Look Outside Your Field for Inspiration
Several days ago I was doing some online market research when I recognized a wondrous and disturbing pattern. A pattern of modern advances through automation, the mathematical narrowing of my vision for the sake of a potential sale. I acknowledged the presence of some kind of fancy-pants algorithmic doodad working inside the machine that narrows down my choices into related searches and previous purchases. I suddenly felt restrained. I felt tethered. I felt as if the opportunity for true digital exploration and market research, for the adventure inside the great unknown, was suddenly truncated. While one part of my brain accepted and welcomed the predigested feed of comfortable info, there was another part of me that felt a wee bit worried and anxious. In this new age of “recommendations” and automated Facebook ads we may be in danger of having our identities predefined by our previous searches and purchases. Leaving us no room to open our little minds to new ideas and influences outside of our own limited perspective. Earlier today, I found myself stepping outside my usual research comfort zone of design sites and kitty cat blooper videos, and stumbled upon a blog post regarding tips from filmmaker David Fincher. The subject of the blog was “5 Filmmaking Tips” from the director. And while I’m not a filmmaker, myself, I figured I’d dig in and see what the director could teach me about my field of advertising art. I soon found myself basking in the warm glow of some tasty wisdom nuggets.
Some of the points which translate nicely into our field of expertise:
Give it your best, but stay realistic.
A quote from David Fincher –
“Do the best you can, try to live it down,’ that’s my motto. Just literally give it everything you got, and then know that it’s never going to turn out the way you want it to, and let it go, and hope that it doesn’t return. Because you want it to be better than it can ever turn out. Absolutely, 1000 percent, I believe this: whenever a director friend of mine says, ‘Man, the dailies look amazing!’ … I actually believe that anybody, who thinks that their dailies look amazing doesn’t understand the power of cinema; doesn’t understand what cinema is capable of.”
Film is a collaborative process. It’s dependent on everything falling into place the way it’s supposed to – no one person, even the director, can exercise complete control over this. All they can ever do is put in their best work and keep trucking.
There is a distinct gap between the various flights of fancy that pop into the mind of a creative designer and of what is actually applicable or functional in the world of print and web. The challenge of day to day designing for an agency can be found in the collaborative efforts between directors, designers, vendors, account managers and the clients. There is only so much we can control, and for the rest of it, we need to keep on trucking, ever open to better processes and more concise communication to move the process forward.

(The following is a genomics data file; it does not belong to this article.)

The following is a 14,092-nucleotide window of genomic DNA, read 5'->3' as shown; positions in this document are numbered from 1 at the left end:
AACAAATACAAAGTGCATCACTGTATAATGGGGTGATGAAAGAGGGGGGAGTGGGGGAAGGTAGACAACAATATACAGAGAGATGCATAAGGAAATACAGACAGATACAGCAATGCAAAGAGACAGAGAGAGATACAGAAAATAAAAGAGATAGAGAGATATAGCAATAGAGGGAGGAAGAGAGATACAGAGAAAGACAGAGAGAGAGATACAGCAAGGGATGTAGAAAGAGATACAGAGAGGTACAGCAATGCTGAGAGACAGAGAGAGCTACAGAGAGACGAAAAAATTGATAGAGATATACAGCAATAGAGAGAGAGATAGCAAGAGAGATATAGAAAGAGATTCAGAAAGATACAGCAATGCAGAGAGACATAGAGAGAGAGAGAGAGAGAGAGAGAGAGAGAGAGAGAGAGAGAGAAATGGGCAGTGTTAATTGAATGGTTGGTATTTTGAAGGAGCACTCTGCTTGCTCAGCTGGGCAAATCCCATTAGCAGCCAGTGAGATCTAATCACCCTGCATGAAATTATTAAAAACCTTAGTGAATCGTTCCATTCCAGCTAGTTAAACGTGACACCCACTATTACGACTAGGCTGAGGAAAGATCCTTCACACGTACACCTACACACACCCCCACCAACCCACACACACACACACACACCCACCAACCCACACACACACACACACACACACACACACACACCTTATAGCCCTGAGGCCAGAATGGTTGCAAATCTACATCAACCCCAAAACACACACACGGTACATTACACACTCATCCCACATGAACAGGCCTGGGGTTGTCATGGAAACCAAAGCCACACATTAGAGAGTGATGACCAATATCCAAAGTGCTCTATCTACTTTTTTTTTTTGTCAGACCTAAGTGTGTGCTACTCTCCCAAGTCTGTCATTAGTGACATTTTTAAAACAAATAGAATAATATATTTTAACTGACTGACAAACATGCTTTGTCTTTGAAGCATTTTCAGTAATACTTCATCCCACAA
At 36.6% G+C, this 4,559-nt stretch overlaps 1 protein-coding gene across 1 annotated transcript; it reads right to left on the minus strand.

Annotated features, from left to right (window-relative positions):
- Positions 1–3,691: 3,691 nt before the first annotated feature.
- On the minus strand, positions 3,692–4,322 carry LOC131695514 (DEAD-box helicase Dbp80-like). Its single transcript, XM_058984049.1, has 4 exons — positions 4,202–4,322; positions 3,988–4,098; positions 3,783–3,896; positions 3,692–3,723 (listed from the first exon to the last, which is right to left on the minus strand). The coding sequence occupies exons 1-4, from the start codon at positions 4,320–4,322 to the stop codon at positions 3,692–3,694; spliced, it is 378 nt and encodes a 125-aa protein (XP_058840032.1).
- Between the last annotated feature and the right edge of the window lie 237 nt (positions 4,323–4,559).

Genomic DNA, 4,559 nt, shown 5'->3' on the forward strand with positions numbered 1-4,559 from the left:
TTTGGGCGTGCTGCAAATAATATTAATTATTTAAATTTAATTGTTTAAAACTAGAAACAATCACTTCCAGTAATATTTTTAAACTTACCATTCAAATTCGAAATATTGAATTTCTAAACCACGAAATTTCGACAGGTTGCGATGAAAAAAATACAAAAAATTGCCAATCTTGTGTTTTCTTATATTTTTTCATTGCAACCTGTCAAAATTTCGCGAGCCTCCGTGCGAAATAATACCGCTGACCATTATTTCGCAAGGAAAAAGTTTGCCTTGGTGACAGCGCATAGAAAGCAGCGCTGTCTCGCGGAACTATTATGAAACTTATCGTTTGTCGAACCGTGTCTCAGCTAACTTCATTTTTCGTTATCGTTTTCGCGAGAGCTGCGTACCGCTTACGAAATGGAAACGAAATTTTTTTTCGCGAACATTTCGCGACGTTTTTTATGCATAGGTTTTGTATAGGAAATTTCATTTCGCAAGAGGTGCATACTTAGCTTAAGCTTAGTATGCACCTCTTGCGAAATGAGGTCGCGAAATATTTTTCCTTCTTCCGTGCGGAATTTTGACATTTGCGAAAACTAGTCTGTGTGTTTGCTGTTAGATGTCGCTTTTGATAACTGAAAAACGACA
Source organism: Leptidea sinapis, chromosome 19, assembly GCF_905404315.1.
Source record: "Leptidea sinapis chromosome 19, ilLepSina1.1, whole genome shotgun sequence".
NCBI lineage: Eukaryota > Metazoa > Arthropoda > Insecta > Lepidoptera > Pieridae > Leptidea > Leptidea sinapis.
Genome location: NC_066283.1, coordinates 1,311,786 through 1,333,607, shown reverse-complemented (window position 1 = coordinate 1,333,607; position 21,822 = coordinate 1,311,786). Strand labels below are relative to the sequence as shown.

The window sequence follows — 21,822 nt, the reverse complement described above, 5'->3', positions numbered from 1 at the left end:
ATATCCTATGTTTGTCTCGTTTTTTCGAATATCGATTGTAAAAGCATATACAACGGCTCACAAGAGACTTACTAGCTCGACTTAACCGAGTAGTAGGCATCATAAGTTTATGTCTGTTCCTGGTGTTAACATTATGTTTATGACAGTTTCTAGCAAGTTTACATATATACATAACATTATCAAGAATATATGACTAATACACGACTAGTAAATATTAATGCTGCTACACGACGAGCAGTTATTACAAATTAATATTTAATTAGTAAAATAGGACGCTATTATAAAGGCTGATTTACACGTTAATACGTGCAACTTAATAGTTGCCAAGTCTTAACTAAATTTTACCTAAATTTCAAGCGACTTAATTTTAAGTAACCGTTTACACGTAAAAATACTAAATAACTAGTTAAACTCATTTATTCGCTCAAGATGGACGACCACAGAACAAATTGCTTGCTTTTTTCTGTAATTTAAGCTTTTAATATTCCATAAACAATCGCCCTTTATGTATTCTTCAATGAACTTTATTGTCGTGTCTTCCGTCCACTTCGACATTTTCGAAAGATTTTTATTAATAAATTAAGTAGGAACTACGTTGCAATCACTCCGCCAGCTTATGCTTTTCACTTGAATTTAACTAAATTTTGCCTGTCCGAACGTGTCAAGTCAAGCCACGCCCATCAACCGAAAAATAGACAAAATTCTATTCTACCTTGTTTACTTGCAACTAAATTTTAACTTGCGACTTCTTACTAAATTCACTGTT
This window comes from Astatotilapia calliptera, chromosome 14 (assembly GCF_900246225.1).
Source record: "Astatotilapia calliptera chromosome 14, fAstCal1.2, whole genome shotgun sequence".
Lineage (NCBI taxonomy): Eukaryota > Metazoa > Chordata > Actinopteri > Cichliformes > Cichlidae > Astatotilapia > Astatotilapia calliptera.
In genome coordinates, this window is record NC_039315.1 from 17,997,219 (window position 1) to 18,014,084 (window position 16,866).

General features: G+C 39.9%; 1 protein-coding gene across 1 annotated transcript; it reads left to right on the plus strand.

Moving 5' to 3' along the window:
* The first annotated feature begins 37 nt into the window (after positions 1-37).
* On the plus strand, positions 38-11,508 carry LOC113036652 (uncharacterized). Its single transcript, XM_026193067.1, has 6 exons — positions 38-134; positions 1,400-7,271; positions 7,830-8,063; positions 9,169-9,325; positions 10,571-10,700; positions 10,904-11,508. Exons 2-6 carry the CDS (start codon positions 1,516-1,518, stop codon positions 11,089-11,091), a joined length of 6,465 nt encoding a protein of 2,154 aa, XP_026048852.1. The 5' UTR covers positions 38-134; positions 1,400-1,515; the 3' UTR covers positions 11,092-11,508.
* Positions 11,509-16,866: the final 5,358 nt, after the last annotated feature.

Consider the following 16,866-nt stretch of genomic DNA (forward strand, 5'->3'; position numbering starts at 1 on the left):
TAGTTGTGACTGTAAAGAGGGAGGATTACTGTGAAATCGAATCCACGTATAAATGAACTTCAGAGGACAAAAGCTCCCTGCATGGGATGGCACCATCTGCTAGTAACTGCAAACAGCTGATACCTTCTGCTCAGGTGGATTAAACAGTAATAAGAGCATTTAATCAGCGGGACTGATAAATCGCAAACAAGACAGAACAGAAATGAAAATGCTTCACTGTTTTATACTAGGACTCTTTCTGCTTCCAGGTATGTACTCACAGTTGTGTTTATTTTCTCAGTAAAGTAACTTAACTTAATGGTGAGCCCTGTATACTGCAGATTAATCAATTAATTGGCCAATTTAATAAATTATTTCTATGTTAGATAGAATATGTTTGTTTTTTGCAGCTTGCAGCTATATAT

Market Research: Check for different perspectives.
Fincher looks at the set up of each scene with each eye individually – the left, for composition and the right for focus and technical specs.
Why? The left eye is connected to the creative side of the brain and the right is connected to the mathematical side.
While the jury is once again out on the whole concept of left versus right brained-ness, the point is still valid. Multiple points of perspective can give a designer a fresh set of eyes or a new point of view. I often turn my designs sideways to see if the composition holds water from different angles of attack.
Movies vs. Films
A movie is made for an audience and a film is made for both the audience and the filmmakers.
“I think that Fight Club is more than the sum of its parts, whereas Panic Room is the sum of its parts. I didn’t look at Panic Room and think: ‘Wow, this is gonna set the world on fire.’ These are footnote movies, guilty pleasure movies. Thrillers. Woman-trapped-in-a-house movies. They’re not particularly important.”
That said, make sure your movie actually contains a semblance of a plot. A series of scenes where characters sit around and reflect on the meaning of life might as well be a documentary.
Not every website you create needs to be a portfolio piece. Not every client needs or wants a portfolio piece. Each varying company has it’s own specific needs and preferences. A photographer’s website is going to look very different than a dollar store, but that doesn’t mean that there isn’t some aspect of artistry and craftsmanship in the dollar store site. Each design has it’s own demands, and an artsy-fartsy coating isn’t always the answer.
Take it one day at a time.
At the beginning of the filmmaking process, your project looks like a heck of a giant to tackle. In the middle it’s hard to step back and imagine what the finished product will look like.
“How do you eat a whale? One bite at a time. How do you shoot a 150-day movie? You shoot it one day at a time,” said Fincher.
Breaking a project down to more digestible chunks is something any designer can identify with. It’s easy to become overwhelmed by multi-week or multi-month projects. Sometimes the big picture isn’t necessarily the BEST picture. Remember to take a step in, break the project down, and don’t forget that the whole whale needs to stay somewhere in the back of your mind.
In the End
I’ve somewhat liberated my online market research by spending some time outside of my specific market. If you are feeling bogged down in the narrowing filter of the neo-web, try looking outside your field and open your mind to how people in semi-like fields are achieving success. You may find yourself surfing the latest trends in celebrity needlepoint or dolphin obedience training and learning something valuable. You can gain more knowledge by making an effort to explore as well as conduct market research.